Thermophysical properties characterization of a resin during curing using differential scanning calorimetry and the flash method
J. Blumm, A. Lindemann and S. Schmoelzer
For decades, the flash method  has been well-known for characterizing the thermophysical properties of solid materials. Fast measurement times, easy sample preparation, and high accuracy are only some of the advantages of this non-contact, non-destructive measurement technique. Nowadays, characterization of resins is becoming increasingly important for industrial applications. Generally, differential scanning calorimetry (DSC) or dielectric analysis (DEA) are employed to get some information about the curing process. The thermal diffusivity and thermal conductivity are parameters which can be used to follow the cross-linking reaction in a sensitive way, as well. However, the use of the flash technique is not easy for this kind of application. The sample undergoes a transition from a generally high-viscous liquid to a solid during cross-linking which is generally related with some shrinkage. To measure samples like this, an appropriate sample holder is required which can take up the liquid sample and which is not deformed or damaged during the cross-linking reaction. Furthermore, it has to keep the sample in a disk-shaped form.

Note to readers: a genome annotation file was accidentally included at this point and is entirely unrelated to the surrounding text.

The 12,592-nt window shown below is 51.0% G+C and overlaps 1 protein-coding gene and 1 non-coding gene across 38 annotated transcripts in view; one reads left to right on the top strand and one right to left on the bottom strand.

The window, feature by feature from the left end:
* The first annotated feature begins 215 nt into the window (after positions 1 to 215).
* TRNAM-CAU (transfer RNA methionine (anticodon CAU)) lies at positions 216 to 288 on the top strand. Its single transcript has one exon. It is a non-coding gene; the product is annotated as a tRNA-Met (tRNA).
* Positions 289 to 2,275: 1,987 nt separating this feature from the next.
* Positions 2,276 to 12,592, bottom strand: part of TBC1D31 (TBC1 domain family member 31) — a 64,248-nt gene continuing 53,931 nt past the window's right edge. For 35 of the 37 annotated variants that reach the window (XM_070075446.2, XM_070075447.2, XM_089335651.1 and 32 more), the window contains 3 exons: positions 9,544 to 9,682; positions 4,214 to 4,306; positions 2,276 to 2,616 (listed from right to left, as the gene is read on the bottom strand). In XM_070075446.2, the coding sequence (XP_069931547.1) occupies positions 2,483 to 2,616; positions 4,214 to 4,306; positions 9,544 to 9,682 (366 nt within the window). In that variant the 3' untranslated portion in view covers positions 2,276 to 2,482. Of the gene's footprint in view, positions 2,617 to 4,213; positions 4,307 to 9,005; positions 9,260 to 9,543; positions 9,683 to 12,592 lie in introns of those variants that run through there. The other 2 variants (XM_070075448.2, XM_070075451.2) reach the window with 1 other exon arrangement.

Presented in this work are technical details of a special LFA container system, allowing measurements to be carried out on resins during a cross-linking reaction. Furthermore, measurement results on a two component epoxy resin, carried out with a flash device and the new container, are shown. The flash results are correlated with measurements of the apparent specific heat carried out by differential scanning calorime try and thermokinetic analysis. This allows to get a more detailed insight into the cross-linking/curing process.
Keywords: Resin, specific heat, thermophysical properties, thermal conductivity, thermal diffusivity, laser flash, differential scanning calorimetry.